Revisiting a great Helpern project at Yale

For years, David Brussat was the articulate, you could say formidable architecture critic for the Providence Journal. More recently, he is a writer, editor, and relentless advocate for Classical Architecture [as opposed to the Modernist style].

The old new Nave at Yale" is an August 8, 2017 post in Brussat’s crusading blog, “Architecture Here and There.” He considers Helpern Architects’ work on the remarkable Nave, or entrance, to Yale’s Sterling Memorial Library – praising our “meticulous restoration” and “cagey ability” to insert advanced library technology, modern lighting, and climate control into a stone-on-stone Collegiate Gothic building.

His point? The original architect, James Gamble Rogers, turned to Classical Architecture in 1931, the cusp of Modernism, to delight, inform, and inspire students, faculty, researchers, and everyone else who goes there [thousands of tourists each year, it turns out]. Rogers wanted to create a memorable space worthy of an important building and its university community. Our job was, first, to restore the Nave, but then to redesign it with today’s materials, equipment, and infrastructure.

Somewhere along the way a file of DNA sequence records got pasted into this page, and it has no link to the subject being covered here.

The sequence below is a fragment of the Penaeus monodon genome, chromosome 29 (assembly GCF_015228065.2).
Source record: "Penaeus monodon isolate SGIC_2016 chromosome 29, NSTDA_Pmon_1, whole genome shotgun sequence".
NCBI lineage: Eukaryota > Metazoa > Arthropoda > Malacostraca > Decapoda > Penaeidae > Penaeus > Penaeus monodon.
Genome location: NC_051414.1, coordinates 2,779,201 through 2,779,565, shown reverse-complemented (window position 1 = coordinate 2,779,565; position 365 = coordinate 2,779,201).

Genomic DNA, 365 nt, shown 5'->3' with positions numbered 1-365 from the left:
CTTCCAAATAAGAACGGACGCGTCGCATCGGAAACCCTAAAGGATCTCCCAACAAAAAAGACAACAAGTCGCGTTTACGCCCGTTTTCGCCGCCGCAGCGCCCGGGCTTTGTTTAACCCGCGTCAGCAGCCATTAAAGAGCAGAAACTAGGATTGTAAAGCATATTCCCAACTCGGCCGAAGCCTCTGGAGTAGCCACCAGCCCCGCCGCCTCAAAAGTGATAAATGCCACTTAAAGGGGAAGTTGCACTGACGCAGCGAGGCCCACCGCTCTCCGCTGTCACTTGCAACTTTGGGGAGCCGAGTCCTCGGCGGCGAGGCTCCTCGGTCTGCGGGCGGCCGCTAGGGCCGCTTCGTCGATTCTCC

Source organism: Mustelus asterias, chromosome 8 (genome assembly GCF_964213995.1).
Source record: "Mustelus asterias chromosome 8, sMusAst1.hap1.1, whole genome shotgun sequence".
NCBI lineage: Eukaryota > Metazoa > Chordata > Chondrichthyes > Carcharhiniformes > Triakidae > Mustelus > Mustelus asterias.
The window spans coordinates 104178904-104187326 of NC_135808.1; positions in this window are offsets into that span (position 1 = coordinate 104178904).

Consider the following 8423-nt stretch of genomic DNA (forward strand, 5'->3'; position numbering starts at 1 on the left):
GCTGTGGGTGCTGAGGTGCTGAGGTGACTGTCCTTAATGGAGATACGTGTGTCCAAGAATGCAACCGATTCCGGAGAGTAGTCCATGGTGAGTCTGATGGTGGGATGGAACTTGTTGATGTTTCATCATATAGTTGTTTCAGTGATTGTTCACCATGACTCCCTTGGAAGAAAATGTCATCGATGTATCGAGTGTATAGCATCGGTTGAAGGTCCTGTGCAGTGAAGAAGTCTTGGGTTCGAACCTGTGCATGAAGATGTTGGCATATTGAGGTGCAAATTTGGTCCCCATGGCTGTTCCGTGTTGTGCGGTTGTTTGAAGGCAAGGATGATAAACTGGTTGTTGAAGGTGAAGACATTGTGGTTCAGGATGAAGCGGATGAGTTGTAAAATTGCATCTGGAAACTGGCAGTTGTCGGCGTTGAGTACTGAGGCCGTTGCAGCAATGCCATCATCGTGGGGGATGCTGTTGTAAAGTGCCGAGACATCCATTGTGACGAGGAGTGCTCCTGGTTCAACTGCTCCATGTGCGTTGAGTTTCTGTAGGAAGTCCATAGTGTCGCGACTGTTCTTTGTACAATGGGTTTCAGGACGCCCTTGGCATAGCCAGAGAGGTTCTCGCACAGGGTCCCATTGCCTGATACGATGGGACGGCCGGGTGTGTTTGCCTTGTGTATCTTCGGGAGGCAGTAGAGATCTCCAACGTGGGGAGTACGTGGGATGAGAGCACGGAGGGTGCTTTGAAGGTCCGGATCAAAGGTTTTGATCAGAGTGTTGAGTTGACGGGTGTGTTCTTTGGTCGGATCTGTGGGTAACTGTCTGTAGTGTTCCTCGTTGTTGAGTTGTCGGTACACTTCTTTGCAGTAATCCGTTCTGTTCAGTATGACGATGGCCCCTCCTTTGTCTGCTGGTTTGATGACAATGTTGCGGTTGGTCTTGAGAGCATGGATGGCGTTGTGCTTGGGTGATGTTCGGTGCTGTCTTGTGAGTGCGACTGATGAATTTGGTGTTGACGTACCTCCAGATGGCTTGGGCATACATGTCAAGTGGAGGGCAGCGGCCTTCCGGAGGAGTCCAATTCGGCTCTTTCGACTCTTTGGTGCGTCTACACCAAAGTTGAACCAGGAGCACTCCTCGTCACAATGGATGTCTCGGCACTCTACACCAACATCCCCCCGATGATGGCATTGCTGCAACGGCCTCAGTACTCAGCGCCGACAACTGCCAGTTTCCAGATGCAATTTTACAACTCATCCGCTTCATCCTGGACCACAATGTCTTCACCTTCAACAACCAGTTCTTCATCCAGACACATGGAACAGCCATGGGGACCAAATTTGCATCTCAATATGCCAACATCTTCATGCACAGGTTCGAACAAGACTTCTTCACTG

Brussat references previous coverage by the New York Times’ David Dunlap, which includes a video/interview with University Librarian Susan Gibbons. This new article was further carried by Kristen Richards’ ArchNewsNow, one of the best contemporary design news digests.

When Helpern Architects designs new buildings, we are modernists at heart, but you can say we’re intentionally classic, with a lower-case “c”. Our approach might not totally please David Brussat. Still, we have earned a reputation for preservation and progress where existing buildings are concerned: we appropriately renovate and add to important old buildings and spaces so they can continue to be well used today.

This old/new approach has earned the firm important projects, among others from the Collegiate Church Corporation [Marble Collegiate Church and Fort Washington Collegiate Church]; Pratt Institute [reconstructing Main Building]; and developers like Madison Equities [212 Fifth Avenue conversion].

Note: We flag for you that David Brussat, never a dull read, has written a new book Lost Providence, soon to go on sale.